Today the news of the Amazon fire is the title of almost every newspaper in the world, in the most varied languages. In addition, it is a trend topic with more than 1.5 million tweets combined between the three variants of the theme on Twitter.
The lung of the planet has been burning for 16 days and has not yet been controlled. Yesterday the city of Sao Paulo was obscured by smoke at 3:00 in the afternoon, despite being located 3,000 km from the fire. But the influence of the health or disease of the Amazon reaches much greater distances.
I have been writing and alerting for ten years what could happen with the largest rainforest in the world. Unfortunately, the carbon copy of what happened in Borneo between 1970 and 2000 is happening in the Amazon today. It seems that Homo sapiens does not learn from the experience of others or listen to science.
What is the cause of these fires?
The main cause is the felling of trees to supply the timber industry. Sometime after an area is deforested, it is the cleaning of roots and weeds that have remained, since the unoccupied land is generally used for three purposes: sowing of oil palm, soybeans and grass for raising cattle.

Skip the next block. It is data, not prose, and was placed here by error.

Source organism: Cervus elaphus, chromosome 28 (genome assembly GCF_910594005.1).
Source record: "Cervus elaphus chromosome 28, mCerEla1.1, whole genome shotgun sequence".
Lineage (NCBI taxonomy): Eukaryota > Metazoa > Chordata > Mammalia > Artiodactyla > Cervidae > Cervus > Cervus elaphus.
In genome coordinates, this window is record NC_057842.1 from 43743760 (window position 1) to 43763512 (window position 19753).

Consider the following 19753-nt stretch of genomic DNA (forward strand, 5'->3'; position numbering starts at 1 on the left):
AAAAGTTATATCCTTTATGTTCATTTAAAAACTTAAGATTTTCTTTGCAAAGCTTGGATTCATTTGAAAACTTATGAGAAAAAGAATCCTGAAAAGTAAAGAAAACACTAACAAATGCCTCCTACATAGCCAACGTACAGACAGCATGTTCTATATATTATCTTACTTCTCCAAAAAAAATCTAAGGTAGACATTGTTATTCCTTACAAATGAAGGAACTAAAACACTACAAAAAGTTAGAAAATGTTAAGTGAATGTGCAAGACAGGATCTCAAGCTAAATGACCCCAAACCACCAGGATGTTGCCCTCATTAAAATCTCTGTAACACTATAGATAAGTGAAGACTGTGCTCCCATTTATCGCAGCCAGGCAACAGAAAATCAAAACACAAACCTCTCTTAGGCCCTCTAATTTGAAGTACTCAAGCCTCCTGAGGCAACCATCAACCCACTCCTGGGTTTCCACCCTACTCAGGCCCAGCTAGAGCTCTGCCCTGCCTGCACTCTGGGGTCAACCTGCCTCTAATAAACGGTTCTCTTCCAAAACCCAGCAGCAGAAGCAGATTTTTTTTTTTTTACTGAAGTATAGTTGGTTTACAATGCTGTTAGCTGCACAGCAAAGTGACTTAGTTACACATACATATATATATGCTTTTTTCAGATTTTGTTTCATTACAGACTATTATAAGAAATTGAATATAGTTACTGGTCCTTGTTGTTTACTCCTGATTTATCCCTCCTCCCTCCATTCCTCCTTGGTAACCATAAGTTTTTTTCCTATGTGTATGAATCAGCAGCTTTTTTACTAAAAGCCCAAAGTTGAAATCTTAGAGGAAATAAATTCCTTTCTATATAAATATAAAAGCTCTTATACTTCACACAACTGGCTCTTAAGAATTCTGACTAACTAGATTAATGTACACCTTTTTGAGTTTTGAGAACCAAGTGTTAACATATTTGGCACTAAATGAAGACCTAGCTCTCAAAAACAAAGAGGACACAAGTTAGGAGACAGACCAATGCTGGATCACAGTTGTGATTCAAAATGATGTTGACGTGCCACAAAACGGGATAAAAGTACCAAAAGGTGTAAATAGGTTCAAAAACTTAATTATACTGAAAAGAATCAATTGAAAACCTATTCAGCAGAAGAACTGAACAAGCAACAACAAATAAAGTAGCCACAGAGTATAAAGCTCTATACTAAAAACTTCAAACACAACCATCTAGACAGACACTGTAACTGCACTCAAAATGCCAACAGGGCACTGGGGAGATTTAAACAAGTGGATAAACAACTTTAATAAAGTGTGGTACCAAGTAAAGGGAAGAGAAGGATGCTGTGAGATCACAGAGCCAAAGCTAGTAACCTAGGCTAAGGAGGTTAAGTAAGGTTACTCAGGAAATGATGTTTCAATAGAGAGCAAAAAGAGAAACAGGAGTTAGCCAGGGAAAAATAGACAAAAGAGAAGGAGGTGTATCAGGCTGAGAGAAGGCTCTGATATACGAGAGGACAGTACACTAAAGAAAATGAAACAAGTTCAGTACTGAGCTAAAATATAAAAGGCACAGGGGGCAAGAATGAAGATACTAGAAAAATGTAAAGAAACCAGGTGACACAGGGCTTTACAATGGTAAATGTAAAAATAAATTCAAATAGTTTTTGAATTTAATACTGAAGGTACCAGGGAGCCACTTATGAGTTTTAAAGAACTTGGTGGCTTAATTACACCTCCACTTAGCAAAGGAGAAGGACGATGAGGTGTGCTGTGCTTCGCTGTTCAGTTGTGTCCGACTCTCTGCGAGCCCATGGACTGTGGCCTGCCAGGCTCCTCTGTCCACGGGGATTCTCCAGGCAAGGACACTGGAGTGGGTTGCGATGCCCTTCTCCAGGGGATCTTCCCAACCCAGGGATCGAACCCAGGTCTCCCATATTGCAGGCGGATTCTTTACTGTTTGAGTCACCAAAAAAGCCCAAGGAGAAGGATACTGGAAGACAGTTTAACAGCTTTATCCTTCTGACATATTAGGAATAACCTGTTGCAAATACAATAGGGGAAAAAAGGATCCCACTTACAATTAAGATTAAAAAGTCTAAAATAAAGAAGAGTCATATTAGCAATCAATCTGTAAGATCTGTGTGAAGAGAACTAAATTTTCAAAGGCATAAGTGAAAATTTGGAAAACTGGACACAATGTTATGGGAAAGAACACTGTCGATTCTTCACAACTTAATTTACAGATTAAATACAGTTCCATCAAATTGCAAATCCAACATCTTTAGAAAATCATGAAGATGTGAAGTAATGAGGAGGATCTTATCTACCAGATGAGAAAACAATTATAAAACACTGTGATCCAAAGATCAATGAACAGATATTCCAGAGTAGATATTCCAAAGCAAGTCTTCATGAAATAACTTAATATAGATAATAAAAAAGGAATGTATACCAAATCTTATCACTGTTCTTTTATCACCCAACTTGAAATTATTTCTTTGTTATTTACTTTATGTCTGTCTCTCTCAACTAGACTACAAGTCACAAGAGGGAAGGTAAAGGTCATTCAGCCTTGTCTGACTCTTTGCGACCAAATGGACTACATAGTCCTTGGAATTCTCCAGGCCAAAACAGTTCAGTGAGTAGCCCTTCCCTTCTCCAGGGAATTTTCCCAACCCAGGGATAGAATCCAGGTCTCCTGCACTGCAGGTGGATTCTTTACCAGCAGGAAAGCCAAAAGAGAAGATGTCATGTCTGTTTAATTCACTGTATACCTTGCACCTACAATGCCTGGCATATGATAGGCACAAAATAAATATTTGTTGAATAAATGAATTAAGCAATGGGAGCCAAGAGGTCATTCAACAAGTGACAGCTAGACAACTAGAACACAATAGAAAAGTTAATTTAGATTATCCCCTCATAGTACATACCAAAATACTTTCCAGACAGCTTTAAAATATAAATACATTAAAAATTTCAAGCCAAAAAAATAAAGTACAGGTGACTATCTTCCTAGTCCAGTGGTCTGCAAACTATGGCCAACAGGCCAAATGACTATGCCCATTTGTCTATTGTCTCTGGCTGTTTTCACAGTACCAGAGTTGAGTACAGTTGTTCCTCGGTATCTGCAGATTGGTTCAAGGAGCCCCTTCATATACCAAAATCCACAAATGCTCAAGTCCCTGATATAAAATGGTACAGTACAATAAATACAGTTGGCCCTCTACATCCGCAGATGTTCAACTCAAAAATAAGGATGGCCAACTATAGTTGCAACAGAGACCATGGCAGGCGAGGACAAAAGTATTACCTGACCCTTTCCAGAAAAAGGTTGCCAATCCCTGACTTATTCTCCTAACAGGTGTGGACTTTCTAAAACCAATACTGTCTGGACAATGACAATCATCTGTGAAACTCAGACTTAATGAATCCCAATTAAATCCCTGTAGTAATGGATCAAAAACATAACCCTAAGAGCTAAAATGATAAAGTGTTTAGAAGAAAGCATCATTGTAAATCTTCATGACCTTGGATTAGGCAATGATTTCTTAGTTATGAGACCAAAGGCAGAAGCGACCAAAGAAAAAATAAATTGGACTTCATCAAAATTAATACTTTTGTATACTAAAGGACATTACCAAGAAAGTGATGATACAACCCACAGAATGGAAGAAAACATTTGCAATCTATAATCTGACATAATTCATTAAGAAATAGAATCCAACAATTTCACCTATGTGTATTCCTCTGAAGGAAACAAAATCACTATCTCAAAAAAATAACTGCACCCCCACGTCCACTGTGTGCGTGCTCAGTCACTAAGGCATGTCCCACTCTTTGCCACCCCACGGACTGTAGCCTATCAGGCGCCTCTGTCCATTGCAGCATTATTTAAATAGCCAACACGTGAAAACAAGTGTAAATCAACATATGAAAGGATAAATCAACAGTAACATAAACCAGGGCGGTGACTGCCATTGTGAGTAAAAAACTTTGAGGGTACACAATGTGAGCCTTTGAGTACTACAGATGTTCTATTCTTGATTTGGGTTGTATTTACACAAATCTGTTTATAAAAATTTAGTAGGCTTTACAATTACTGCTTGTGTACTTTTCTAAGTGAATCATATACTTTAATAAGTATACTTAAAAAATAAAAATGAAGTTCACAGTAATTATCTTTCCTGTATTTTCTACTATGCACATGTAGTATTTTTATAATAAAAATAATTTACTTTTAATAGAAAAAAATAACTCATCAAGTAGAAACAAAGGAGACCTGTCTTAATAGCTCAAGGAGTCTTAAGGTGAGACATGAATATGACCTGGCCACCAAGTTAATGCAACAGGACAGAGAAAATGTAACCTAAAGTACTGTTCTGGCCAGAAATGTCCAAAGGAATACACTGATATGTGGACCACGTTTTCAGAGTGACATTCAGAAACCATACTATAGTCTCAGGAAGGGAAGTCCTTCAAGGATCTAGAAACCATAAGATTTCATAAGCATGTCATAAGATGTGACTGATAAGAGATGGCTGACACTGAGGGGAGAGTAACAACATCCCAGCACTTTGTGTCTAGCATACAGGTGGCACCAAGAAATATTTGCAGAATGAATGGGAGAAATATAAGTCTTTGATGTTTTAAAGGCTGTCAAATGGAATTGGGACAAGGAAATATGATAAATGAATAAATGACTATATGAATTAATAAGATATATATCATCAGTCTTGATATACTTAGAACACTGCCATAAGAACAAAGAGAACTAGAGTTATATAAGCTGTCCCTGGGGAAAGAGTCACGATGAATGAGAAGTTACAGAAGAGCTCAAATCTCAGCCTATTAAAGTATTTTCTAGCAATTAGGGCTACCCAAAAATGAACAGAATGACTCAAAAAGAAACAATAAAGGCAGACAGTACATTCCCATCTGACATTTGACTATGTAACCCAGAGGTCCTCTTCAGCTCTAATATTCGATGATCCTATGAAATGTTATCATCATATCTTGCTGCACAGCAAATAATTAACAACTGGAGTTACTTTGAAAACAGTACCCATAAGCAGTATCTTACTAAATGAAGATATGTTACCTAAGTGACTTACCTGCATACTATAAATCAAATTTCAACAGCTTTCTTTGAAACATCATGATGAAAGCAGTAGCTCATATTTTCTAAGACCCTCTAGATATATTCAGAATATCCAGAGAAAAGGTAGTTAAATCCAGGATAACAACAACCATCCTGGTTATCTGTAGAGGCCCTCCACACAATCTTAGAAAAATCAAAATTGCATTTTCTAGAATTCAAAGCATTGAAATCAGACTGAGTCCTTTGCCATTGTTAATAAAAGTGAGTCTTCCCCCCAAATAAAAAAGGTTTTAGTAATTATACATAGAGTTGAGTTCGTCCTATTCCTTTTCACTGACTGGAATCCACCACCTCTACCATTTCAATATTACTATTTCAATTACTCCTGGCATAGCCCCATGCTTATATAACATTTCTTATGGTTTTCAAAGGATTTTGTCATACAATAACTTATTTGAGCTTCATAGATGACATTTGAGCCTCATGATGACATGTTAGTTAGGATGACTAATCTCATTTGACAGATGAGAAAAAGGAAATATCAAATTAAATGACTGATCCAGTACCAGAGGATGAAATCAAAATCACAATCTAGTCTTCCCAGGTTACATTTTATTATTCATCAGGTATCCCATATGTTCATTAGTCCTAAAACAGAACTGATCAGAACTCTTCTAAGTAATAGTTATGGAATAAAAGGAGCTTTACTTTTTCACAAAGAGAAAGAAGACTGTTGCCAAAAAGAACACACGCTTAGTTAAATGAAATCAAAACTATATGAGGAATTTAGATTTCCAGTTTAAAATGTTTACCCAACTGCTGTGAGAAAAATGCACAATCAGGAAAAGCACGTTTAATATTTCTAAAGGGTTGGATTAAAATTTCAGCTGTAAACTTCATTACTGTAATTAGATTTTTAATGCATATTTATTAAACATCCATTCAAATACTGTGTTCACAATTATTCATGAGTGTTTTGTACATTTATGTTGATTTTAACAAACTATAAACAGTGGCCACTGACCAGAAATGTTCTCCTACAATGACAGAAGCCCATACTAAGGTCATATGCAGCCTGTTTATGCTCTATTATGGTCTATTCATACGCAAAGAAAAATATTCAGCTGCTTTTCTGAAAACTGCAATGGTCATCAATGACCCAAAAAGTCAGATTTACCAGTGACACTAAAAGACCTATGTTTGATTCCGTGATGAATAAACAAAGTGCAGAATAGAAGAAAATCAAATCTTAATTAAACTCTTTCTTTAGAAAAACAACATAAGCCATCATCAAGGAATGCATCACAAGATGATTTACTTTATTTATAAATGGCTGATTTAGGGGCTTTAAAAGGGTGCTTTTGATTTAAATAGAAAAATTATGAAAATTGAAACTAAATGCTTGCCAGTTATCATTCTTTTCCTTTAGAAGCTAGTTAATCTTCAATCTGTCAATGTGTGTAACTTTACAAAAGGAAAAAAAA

The most used method for these cleanings is the so-called “controlled fires”, but that often get out of control, with devastating effects, as happened so many times in Borneo and perhaps also the source of the current fire of our beloved Amazon.
In the years of the great deforestation of the former rainforest of Borneo, NASA came to photograph up to 2000 focuses of these “controlled” fires in a single day.
My last article, written on March 22: “Ask in the Forest Day: Who is the owner of the Amazon Rainforest?” Comes as a ring to the finger for what is being reviewed today. But the true radiography of our Great Rainforest, with capital letters, is in the Climate Magazine “All about Amazon Rainforest”, made with many images, videos, infographics, maps, statistics, causes and consequences and many other information and explanations.
There you will find that the Amazon is about 7 million km2, it is 12 times the size of Spain, it has 80,000 kinds of trees, 140,000 species of plants, 20% of the world’s species, the longest and largest river in the world, with a volume that contains between 15 to 20% of the world’s fresh water and a delta that is 240 km wide.
What is happening today in the rainforest, accompanied by the media effect, should serve to make humanity aware of what is at stake. In the first place, we who live in South America are the ones who must defend the Amazon and press for its destruction to cease. There are nine countries that share the Amazon. Their governments, instead of shearing their portion, must become their rangers. It’s your obligation.
Sandor Alejandro Gerendas-Kiss